That would be something his supporters would have also to do, perhaps starting with asking why did African Americans and Latinos join Whites and others, all of whom could not be denounced as racists, vote for Trump.
If in 2016 the motivation to vote for Trump was creating jobs and re-industrialising – which did come about during the first three years of the Trump administration recording the lowest unemployment rate in decades and the lowest ever for African Americans and Latinos – the attraction this time was Trump’s promise to bring back the coronavirsu-pummeled economy, which was slowly beginning to recover.
Trump had put his finger on the de-industrialisation of the US under previous Republican and Democratic administrations that hurt the working class voters and came up with his slogans of “America First and “Bring Jobs Back to the US” and launched an economic and a more vocal attack on China.
The elites (who had financially benefited by exporting jobs) and the media criticised him, but Biden quietly included in his manifesto a section about the need to “stand up to the Chinese government’s abuses, insist on fair trade” to ensure that “many of the products that are being made abroad could be made here today.”
The Covid-19 pandemic economically hurt the working class and the minorities harder as they had thin financial cushions to see them through and wanted to the economy to open. Moreover, the elites who were for extended closure of the economy, were themselves benefiting from service workers like delivery people and shop assistants who were mostly minorities in the cities.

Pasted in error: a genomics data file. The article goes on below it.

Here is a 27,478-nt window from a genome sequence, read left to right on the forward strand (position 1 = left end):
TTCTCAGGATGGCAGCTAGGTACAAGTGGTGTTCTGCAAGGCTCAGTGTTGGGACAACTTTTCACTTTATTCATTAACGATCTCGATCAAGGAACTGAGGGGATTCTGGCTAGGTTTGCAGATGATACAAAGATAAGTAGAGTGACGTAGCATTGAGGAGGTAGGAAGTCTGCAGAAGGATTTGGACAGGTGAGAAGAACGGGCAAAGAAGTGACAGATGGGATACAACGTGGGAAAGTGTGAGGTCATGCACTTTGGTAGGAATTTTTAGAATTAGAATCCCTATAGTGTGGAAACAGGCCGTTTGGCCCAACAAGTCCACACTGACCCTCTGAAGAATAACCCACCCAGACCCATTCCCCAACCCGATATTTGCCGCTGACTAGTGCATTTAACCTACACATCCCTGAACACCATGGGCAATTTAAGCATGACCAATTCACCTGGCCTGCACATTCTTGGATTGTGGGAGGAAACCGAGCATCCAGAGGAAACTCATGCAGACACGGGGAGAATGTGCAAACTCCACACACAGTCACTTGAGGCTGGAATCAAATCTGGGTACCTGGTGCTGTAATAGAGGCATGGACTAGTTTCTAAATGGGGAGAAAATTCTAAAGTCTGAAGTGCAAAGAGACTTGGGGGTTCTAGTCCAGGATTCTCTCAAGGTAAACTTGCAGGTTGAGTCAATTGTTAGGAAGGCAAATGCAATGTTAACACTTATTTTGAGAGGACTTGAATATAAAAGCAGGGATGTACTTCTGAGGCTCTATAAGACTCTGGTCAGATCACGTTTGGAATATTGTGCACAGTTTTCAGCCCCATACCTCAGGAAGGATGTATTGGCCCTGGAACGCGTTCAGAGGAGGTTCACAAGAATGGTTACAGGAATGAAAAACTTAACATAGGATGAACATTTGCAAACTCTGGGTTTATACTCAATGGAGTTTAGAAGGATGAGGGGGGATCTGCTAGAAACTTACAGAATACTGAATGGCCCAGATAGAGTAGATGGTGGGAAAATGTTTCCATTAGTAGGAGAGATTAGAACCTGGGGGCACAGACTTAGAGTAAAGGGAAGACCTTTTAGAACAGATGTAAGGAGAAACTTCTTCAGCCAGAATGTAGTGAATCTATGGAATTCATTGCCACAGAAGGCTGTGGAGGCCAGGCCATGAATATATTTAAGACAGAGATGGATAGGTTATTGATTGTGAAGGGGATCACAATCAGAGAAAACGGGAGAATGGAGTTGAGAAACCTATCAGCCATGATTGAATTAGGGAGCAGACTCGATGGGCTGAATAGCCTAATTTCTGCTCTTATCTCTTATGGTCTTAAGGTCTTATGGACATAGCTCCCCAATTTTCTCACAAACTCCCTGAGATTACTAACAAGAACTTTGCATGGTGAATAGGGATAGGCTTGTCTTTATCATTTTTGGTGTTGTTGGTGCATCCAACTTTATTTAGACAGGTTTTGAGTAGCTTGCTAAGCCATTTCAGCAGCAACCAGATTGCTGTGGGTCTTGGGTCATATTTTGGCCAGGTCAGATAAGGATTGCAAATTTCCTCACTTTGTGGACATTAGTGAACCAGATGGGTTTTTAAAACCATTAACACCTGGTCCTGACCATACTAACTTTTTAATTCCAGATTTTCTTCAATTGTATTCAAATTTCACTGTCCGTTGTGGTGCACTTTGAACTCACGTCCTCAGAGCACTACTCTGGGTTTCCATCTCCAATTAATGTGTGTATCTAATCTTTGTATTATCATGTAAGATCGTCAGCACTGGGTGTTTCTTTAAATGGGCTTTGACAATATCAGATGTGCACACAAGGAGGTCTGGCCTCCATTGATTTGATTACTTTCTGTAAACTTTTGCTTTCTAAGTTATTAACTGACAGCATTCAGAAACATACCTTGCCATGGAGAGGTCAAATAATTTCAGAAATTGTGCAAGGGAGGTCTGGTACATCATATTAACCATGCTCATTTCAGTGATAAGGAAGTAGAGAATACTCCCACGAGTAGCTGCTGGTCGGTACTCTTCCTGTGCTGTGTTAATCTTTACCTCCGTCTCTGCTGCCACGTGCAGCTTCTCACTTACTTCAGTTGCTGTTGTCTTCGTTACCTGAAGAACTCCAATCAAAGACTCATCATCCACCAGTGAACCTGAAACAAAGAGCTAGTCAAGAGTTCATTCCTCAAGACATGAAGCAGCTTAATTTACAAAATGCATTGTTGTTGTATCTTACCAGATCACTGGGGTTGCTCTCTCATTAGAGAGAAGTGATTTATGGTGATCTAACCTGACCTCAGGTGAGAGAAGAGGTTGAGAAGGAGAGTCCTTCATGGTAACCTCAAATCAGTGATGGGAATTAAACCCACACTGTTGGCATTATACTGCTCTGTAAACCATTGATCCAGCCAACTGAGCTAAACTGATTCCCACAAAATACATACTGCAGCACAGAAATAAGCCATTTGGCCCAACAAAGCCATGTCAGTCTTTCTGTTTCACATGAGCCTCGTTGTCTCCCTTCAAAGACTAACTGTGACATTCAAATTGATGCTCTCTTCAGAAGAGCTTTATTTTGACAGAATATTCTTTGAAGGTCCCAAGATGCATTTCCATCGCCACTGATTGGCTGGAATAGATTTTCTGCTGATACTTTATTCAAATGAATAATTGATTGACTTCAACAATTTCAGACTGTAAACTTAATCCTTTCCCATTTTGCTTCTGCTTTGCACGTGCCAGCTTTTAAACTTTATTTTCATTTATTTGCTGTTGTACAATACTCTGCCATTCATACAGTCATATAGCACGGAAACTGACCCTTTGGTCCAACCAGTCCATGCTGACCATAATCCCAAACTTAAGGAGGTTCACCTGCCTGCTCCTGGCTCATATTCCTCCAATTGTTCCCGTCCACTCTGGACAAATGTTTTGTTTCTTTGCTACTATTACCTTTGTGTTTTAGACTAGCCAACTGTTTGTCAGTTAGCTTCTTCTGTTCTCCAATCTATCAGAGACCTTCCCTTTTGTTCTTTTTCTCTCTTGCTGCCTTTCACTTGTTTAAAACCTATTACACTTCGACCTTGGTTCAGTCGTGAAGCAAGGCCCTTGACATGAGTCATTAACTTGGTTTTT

There was also fallout from the Black Lives Matter Movement that started against police brutality but spiraled into an anti-police protest demanding cutting the budgets of or even abolishing police departments.
In the crime wave that followed – in New York, for example, in summer the number of shooting doubled and the number murders rose by 50 per cent compared to the previous year – most of the victims were non-White minorities, not the privileged.
A corollary to that was the resurgence of the cultural war that saw absurdities like a statue of Abraham Lincoln being pulled down because he was White, as also the defacing of a Mahatma Gandhi statue.
Although the Democrats pushed their message of Trump’s racism by referring to his campaign against illegal immigration and his remarks about Mexican “rapists” and criminals illegally in the US, according to NBC, between 41 and 47 per cent of Latino voters – many of them Mexicans – in the border areas of Texas backed Trump. It was likely because of the economic message.
While Biden, who made the pandemic the centre-piece of his campaign, has his work cut out for him starting on January 20, Trump’s continued leadership of the populist conservatives remains is a question mark.
Many of the traditional conservatives have already fled Trump, their Lincoln Project of campaigns to defeat Trump being the most visible manifestation.
Trump is grandstanding on the election results – which have yet to be declared officially and can be legally challenged – for the benefit of his hardcore base.
But when he leaves office, he will have to figure out what his future role with the movement he started and built up with fury and bluster will be – that is when he will not be defending himself in an expected slew of cases.
As for the Republican Party, its identity was subsumed by Trump and if it is to operate without him, it will have to, ironically, turn to the working class with a message beyond the mix of social conservatism and free enterprise.
(Arul Louis can be reached at arul.l@ians.in and followed on Twitter at @arulouis)